When Congress passed the Digital Millennium Copyright Act (DMCA) in 1998 they established a rulemaking process that gives the Library of Congress the power to make exceptions to certain provisions of the legislation. Most notably, Section 1201, the provision that prohibits people from circumventing technological tools used by copyright owners to prevent access to their material.
However, in 2021 the Library of Congress approved an exemption to Section 1201 that gives third parties access to copyrighted software involved with the diagnosis, maintenance or repair of medical devices.
Now, the U.S. Copyright Office is conducting its ninth triennial rulemaking proceeding under the DMCA, where stakeholders can apply for new exemptions and the Library of Congress can review and renew previous exemptions. In response, the American Consumer Institute (ACI) submitted a comment outlining the reasons why the exemption should not be renewed, specifically highlighting how temporary exemptions for medical devices could “jeopardize patient safety.”
ACI noted that the potential copyright exemption could “undermine the maintenance and repair standards laid out by the FDA for the equipment employed in patient care.” In addition, they also emphasized how the continuation of the exemption from 2021 would undermine the need for certain industries, like the medical sector, to have oversight and accountability.
Read the full letter below:
The American Consumer Institute (“ACI”) hereby submits this comment opposing the petition to renew the 2021 exemption governing, “Computer programs that control medical devices or systems, and related data files, for diagnosis, maintenance, or repair of the device or system.”
ACI is a nonprofit (501c3) educational and research institute with the mission to identify, analyze and protect the interests of consumers in selected policy and rulemaking proceedings related to information technology, health care, retail, insurance, energy, postal and other issues.
Often, rulemakings decisions, like this one, can yield more costs than benefits to consumers if not appropriately considered. We would therefore like to the urge the Librarian to seriously consider how the exemptions for medical devices could jeopardize patient safety during this ninth triennial rulemaking mandated by the Digital Millennium Copyright Act.
This year, ACI established the Safe Repair Project. A new initiative to keep American consumers and patients safe from potentially dangerously and incorrectly repaired medical equipment. Our goal aims to educate and advocate for sensible policy solutions that ensure patient safety remains at the forefront of the right to repair debate.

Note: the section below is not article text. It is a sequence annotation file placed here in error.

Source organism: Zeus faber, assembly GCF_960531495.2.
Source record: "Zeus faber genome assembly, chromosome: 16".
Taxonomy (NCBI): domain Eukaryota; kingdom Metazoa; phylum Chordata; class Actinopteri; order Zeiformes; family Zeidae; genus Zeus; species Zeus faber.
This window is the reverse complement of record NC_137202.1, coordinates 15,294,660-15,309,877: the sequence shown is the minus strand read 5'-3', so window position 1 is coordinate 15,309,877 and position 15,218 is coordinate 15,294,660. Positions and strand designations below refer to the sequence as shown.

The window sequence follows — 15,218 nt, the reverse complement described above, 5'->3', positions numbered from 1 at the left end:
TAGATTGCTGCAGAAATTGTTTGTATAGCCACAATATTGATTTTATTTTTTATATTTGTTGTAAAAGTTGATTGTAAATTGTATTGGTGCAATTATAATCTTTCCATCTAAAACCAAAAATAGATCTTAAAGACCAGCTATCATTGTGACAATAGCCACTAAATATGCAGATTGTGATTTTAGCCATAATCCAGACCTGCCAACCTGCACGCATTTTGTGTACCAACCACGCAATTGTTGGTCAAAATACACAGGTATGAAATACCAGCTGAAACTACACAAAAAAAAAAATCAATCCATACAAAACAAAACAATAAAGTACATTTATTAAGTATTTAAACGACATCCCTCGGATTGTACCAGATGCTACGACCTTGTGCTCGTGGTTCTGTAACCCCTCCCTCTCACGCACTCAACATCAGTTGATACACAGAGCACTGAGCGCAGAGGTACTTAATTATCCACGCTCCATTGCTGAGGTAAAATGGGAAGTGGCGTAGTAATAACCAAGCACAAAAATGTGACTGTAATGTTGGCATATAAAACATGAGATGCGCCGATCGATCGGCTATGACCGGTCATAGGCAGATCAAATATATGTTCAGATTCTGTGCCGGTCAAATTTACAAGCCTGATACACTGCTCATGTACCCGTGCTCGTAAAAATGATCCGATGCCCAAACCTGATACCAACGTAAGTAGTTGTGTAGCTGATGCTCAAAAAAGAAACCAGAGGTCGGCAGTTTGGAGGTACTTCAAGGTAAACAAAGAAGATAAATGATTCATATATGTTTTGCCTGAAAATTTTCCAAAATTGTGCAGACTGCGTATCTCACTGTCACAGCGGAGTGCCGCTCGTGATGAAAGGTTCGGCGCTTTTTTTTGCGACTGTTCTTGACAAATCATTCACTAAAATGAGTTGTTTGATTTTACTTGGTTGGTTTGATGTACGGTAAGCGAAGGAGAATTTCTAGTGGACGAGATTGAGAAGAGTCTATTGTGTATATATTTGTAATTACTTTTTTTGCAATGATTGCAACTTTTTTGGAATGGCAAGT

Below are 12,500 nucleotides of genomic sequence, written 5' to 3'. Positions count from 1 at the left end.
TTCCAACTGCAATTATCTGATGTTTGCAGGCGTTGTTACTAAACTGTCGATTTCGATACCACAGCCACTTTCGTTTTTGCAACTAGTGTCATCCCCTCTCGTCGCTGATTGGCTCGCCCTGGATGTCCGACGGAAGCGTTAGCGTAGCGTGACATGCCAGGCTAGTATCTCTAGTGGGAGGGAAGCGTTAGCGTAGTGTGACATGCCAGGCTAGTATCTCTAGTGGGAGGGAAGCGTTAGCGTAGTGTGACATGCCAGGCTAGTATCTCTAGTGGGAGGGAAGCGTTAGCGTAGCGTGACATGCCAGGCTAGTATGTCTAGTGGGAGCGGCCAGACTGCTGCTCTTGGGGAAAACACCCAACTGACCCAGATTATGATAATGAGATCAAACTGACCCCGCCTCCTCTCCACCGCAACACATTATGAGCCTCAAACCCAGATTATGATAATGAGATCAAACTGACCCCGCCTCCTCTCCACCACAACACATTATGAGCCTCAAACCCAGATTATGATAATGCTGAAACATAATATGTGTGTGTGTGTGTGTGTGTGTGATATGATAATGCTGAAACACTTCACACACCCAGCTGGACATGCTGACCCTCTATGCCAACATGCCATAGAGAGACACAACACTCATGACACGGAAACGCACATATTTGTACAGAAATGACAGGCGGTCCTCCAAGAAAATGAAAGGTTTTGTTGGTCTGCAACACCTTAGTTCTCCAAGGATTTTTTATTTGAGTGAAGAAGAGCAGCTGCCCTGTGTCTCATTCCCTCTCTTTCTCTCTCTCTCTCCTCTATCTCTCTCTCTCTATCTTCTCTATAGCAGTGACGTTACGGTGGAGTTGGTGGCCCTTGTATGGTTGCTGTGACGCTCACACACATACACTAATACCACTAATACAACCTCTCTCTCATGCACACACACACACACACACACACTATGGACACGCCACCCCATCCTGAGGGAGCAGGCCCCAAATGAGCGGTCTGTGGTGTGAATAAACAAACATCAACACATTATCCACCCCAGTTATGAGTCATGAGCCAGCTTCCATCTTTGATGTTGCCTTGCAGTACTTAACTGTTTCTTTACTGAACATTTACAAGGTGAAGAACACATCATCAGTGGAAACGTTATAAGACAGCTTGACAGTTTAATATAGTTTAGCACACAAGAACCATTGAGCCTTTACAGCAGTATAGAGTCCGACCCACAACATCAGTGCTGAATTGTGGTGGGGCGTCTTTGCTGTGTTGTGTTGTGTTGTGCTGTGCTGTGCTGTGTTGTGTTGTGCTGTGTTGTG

The exemption undermines the maintenance and repair standards laid out by the U.S. Food Drug Administration (FDA) for the equipment employed in patient care. Medical devices are regulated by the FDA because they are intricate and sensitive machines that require precision and expert training to conduct necessary repairs. The FDA requires specific technical requirements, specifications and expertise when manufacturing these regulated products.
However, independent servicers (ISOs) are neither regulated nor monitored, and not required to adhere to the FDA’s Quality System Regulations or report adverse repair events. We have strong federal regulations on the manufacturers in this market, but none related to third-party servicers. This gap puts patients at serious risk.
Moreover, because these unregulated repair shops have no obligation to uphold the highest repair standards or report adverse incidents, we are potentially exposing patients to poorly serviced or malfunctioning medical devices.
While our organization’s mission is rooted in consumer sovereignty — the freedom for consumers to make their own choices and the importance of giving consumers better information to make those choices – there are certain industries that require oversight and accountability to maintain the public interest. A decision to continue the exemption from 2021 from the Librarian would undermine that system.
Repairs by unregulated ISOs increase patient risk and a continued exemption would only serve to undermine the quality and safety standards that patients and medical professionals rely on to ensure patient safety.
If your loved one needed an emergency diagnostic evaluation, you certainly would want that equipment to be maintained by a licensed professional with the same knowledge and training required by the FDA. Patients deserve better.
Thank you for your consideration of our comments.
President and CEO
American Consumer Institute Center for Citizen Research
4350 Fairfax Drive, Suite 725
Arlington, VA 22203